Tag Archives: Rape culture

Rape Culture and Sports

28 Oct

View from Venus column, October 18th, by Abby Finkelman. This is the column I am least satisfied with, because it really needed more examples, and numbers, and I simply didn’t have the space to give them. Still, I hope it provokes some thought. It is also, as always, available on the Chronicle website.

Sports and the Culture of Rape

If you want to harass, assault, or rape a woman, I suggest being an athlete. Not only will people be inclined to believe you when you deny it, they’ll help out by calling your accuser a slut, insisting that she must have wanted it, and possibly sending her death threats.You don’t have to be big time. Just a local star will do. Like the high school cheerleader in Texas who was kicked off the squad after refusing to cheer the name of the boy who raped her. The Fifth Circuit Court of Appeals dismissed her lawsuit as “frivolous” and is requiring her to pay the school’s $45,000 in legal fees. The Supreme Court declined to hear the case.

Lisa Olson won her suit against the NFL after she was harassed by New England Patriots players. But I’m guessing the $65,000 the team and players were fined was cold comfort to her after the award-winning sports journalist had to leave the Boston Herald and move to Sydney because of the death threats, slashed tires, and burglarized apartment. Yes: a woman was sexually harassed while doing her job, and when she told the public about it the response was to send her death threats.

That was in 1990. In 2010, Inés Sainz, a reporter for Mexico’s TV Azteca was harassed in the locker room of the New York Jets. Sainz is, well, a very attractive woman. And she dresses, well, the way very attractive women are encouraged to dress. And so when NFL players ogled her and made lewd comments, she was blamed. Her looks and her clothing were the story. When I quickly Googled her, the first hit was Wikipedia. And the second was from bleacherreport.com, a piece titled “20 Most Distracting Sideline Reporters Ever,” featuring a slideshow of “some of the most distractingly hot sideline reporting ladies ever”.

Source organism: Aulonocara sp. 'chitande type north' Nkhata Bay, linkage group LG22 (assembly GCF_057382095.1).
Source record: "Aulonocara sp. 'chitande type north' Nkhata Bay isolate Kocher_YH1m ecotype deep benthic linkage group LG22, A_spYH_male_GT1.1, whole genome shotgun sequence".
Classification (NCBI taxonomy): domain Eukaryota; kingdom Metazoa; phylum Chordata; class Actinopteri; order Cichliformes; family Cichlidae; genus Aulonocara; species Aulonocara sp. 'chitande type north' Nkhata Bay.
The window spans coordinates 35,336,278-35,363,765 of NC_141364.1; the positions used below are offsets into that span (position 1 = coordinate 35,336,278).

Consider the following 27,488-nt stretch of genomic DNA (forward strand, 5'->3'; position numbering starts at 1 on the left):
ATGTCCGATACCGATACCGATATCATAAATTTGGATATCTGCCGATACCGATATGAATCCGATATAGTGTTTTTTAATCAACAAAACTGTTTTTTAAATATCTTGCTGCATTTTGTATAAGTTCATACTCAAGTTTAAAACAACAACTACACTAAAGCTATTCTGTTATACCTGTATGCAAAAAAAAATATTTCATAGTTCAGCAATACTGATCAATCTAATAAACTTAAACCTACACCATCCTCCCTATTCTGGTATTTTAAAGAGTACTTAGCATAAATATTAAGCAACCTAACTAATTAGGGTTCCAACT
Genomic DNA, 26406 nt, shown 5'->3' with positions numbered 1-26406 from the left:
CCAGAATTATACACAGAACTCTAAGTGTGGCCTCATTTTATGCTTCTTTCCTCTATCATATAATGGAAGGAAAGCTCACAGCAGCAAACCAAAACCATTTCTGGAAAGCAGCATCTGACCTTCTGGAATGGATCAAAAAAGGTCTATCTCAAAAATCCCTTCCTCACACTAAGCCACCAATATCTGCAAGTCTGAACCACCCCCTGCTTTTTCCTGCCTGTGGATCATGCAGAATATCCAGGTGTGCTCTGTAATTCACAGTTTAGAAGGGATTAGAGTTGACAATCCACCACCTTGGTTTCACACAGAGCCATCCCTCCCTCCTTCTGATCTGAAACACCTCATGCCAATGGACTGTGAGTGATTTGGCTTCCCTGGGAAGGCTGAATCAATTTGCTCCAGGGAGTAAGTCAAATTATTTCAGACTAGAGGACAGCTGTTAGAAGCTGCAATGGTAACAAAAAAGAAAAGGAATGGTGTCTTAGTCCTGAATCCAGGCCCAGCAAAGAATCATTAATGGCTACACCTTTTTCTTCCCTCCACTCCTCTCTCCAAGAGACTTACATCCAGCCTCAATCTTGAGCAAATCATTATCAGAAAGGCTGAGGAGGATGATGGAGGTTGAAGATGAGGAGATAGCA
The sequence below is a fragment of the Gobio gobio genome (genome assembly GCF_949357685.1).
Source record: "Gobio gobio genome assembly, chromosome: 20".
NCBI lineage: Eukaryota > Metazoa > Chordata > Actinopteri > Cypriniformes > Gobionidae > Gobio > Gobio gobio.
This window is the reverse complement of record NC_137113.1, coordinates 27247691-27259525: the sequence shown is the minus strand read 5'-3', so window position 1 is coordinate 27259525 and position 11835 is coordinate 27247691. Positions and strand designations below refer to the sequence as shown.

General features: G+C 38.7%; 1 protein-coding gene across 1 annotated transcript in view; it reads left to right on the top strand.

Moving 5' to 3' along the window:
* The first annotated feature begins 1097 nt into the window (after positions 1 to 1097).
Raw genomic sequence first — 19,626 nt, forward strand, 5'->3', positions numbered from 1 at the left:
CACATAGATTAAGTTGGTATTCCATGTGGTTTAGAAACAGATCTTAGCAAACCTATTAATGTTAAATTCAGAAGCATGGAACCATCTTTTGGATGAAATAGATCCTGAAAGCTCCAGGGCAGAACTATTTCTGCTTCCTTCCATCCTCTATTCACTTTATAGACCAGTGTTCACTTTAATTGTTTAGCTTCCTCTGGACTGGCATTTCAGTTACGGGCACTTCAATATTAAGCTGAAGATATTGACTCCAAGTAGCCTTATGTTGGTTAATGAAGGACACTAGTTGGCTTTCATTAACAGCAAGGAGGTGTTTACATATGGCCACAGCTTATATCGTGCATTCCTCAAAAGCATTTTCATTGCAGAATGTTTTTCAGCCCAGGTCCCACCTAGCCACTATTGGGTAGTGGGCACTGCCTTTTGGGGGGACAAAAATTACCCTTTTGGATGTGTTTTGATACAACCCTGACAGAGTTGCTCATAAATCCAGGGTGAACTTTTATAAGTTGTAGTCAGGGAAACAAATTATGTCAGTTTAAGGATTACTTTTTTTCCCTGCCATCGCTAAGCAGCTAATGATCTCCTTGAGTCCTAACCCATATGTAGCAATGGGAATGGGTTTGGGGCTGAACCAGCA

I just wrote a paragraph about Kobe Bryant, and then deleted it, because I don’t want to get sued for libel. So I won’t comment on whether or not I think it’s likely that the woman who accused him of rape dropped her case because of the things people were saying about her in the press (that she was a gold digging famewhore, for instance), and because of the death threats she was receiving, and because she didn’t like having her character and mental health dragged through the mud on television (not that it matters if she has lots of sex or is bipolar). And since I’m not calling him a rapist, I won’t say that it’s rape culture that allows this to happen.

That’s an extra layer of problematic, there. Ranks close around these stars–the University of Washington football team in 2000 is a good example; they covered up numerous crimes by numerous athletes, including a violent rape, because, the head coach said said “[w]e don’t give up on a player because he makes one mistake”–and even accusing them of rape requires money, because they don’t just have fans willing to slash your tires. They have legal teams.

I don’t know what it is about sports that encourages the tropes of rape culture. It affects other sorts of celebrities (Roman Polanski comes to mind), but sports culture and rape culture are deeply linked. I suspect it’s a combination of the team effect, rabid fans, and a generally “macho” atmosphere, and lawsuits (if you can afford them) aren’t going to change any of that. What will is simple, really. The fans, the players, and the management just have to decide that women’s rights–human rights–are more important than winning.


Backlash, and sweeping it under the rug

28 Oct

If you’ve been reading The View from Venus for the past four weeks, you know that I wrote four columns about  rape culture this month. For the most part, the response to them has been positive. Except for this:

If you can’t read it, here’s the text:

To Abby Finkelman,
Grow up, gain an ADULT female perspective. If you choose to dress like a trollop, Drink like a trollop, surrounded by 20 year old testosterone, which ejaculates in two to four minutes of intercourse then you are the fool,
You are the very type of woman who becomes a mom who puts her daughter in beauty pageants, then wonders why your child is being stalked by a pedophile.
You are what you eat.
Rape is about power.
A dress up to your crotch, in a drinking environment, is about you on a power trip.
If you don’t want to give out your candy, then don’t put it on the porch (an analogy of course).
Your a victim if you choose to be.
Your behavior reflects who you are.
Be a woman, act like a woman and respect yourself as a woman.
          One Man’s Perspective